Papers from the laboratory
  • Date: 28 Feb 2021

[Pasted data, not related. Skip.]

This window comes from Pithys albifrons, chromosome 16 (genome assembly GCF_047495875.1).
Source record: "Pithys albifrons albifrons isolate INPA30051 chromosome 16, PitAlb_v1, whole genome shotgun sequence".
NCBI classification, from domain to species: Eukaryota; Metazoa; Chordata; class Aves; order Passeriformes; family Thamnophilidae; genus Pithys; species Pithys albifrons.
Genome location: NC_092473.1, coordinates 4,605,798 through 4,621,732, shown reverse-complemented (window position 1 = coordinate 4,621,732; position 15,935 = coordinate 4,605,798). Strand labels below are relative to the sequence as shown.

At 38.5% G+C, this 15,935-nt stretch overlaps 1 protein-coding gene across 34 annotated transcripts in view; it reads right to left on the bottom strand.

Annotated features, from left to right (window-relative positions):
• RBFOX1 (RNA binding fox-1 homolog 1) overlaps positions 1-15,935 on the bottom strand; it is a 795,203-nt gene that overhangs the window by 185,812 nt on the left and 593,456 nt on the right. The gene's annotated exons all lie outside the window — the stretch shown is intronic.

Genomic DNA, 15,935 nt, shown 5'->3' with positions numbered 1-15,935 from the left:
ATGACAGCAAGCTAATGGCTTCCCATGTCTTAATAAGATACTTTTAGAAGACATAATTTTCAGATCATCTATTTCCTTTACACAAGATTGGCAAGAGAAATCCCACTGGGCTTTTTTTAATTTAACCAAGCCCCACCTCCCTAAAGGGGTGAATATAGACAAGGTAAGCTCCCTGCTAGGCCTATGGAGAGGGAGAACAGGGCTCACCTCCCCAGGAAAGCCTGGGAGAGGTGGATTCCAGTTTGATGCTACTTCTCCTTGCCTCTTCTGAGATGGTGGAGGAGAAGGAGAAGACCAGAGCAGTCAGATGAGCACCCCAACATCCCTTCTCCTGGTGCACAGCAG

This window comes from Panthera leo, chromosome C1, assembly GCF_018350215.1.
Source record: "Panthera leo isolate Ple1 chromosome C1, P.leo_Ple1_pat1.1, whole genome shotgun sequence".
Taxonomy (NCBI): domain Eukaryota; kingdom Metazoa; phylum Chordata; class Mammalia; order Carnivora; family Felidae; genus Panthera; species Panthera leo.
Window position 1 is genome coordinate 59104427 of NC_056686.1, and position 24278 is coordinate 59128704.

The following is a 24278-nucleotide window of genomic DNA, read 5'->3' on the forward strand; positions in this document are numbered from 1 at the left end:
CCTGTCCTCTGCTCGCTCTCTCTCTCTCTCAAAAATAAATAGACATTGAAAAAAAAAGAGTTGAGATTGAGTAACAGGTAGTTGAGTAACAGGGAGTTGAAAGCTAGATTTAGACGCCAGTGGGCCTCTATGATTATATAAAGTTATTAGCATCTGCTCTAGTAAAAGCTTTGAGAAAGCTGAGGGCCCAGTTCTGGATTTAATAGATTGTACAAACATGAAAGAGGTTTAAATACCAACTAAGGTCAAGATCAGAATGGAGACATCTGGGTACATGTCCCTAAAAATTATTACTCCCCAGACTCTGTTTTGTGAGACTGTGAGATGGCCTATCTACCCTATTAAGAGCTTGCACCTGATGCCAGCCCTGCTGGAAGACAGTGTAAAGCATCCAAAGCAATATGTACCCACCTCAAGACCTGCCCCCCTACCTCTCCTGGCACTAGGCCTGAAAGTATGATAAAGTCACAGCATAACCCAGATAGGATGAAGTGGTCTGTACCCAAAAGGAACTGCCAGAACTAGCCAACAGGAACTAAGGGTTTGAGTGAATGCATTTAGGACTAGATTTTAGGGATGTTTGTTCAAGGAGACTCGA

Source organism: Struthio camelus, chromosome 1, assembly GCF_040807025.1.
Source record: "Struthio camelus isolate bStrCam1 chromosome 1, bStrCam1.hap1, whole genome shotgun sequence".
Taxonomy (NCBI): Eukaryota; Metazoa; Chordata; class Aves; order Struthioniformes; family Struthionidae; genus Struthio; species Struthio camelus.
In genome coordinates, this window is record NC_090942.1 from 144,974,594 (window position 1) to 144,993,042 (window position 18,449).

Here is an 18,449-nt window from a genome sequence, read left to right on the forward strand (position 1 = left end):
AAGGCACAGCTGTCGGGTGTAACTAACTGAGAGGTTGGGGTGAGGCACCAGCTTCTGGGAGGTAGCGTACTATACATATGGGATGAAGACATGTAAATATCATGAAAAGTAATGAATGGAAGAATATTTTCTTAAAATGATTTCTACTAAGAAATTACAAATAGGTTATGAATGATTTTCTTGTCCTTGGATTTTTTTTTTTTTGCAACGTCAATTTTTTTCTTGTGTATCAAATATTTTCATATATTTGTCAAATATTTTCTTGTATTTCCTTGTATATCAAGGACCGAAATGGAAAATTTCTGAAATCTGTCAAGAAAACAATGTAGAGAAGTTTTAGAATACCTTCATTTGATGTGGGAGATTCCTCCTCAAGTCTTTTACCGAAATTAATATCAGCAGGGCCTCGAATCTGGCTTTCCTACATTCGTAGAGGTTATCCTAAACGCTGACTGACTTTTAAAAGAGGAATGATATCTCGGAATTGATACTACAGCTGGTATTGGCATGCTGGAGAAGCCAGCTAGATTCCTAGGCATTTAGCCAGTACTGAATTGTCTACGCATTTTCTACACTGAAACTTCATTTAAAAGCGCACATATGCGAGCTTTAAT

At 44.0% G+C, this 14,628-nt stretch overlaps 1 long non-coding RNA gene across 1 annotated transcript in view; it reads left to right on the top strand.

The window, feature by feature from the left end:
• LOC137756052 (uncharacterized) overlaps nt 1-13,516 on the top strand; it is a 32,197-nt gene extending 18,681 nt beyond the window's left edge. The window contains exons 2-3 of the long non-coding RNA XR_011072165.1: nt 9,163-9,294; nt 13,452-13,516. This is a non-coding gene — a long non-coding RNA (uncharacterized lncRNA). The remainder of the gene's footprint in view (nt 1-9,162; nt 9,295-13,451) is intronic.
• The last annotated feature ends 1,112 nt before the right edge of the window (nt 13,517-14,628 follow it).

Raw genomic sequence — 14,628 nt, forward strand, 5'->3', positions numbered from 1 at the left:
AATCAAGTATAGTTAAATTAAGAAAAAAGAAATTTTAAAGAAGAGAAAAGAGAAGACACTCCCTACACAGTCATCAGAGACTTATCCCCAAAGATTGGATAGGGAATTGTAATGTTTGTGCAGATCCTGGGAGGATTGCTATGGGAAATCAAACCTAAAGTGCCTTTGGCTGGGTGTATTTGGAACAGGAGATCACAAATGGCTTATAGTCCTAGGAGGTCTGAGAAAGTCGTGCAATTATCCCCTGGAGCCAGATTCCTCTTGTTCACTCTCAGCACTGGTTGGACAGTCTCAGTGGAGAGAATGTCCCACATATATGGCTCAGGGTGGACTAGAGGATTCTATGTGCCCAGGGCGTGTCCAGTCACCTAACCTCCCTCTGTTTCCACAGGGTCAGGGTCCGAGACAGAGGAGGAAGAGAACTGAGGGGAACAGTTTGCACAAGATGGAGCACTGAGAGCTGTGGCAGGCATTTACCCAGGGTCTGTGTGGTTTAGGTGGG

Northern Apulia has primary and secondary chert sources which were exploited in prehistory. During Neolithic period, on the north-eastern coast of the Gargano promontory, an important network of mines represented one of the most significant primary chert sources in the Adriatic area. However, easily accessible secondary chert sources are available in the Tavoliere plain in several synthems from the southern Appennines chain to the Gulf of Manfredonia. This work provides an overview of chert sources distributed in the Gargano and Tavoliere plain by means of a combination of up-to-date geological and archaeological information. Moreover, the lithic industries of eight Early and Middle Neolithic settlements were sampled in order to understand the procurement strategies of chert or tools used by communities settled in the Tavoliere plain. A non-destructive multi-parametric protocol for chert investigations (NM-PCI) method was applied to all the collected Gargano mines and secondary chert from the Tavoliere area. The results obtained demonstrate a high percentage of secondary chert used in the investigated sites, and the exploitation of mined chert essentially for the production of blades. In this latter case, provenance from the mines of Maiolica Fm is more frequent than that from mines of Peschici Fm. The polygenic nature of the pebbles occurring in the different synthems is the consequence of different sedimentary histories, as witnessed by the difference in the lithological array between inland and coastal synthems, and makes difficult any attribution to a specific source. If on the one hand these results further testify the circulation of mined Gargano chert in the Tavoliere plain in the Early Neolithic, on the other hand they demonstrate that the secondary coastal pebbles, especially those of southern Gargano lithotypes, were largely used, even in inland settlements. Moreover, these results suggest the exploitation of other primary cherts of the southern Gargano. This underlines the importance of further archaeological and geological investigations to better understand the exploitation and circulation of chert in Northern Apulia and in the Adriatic area.

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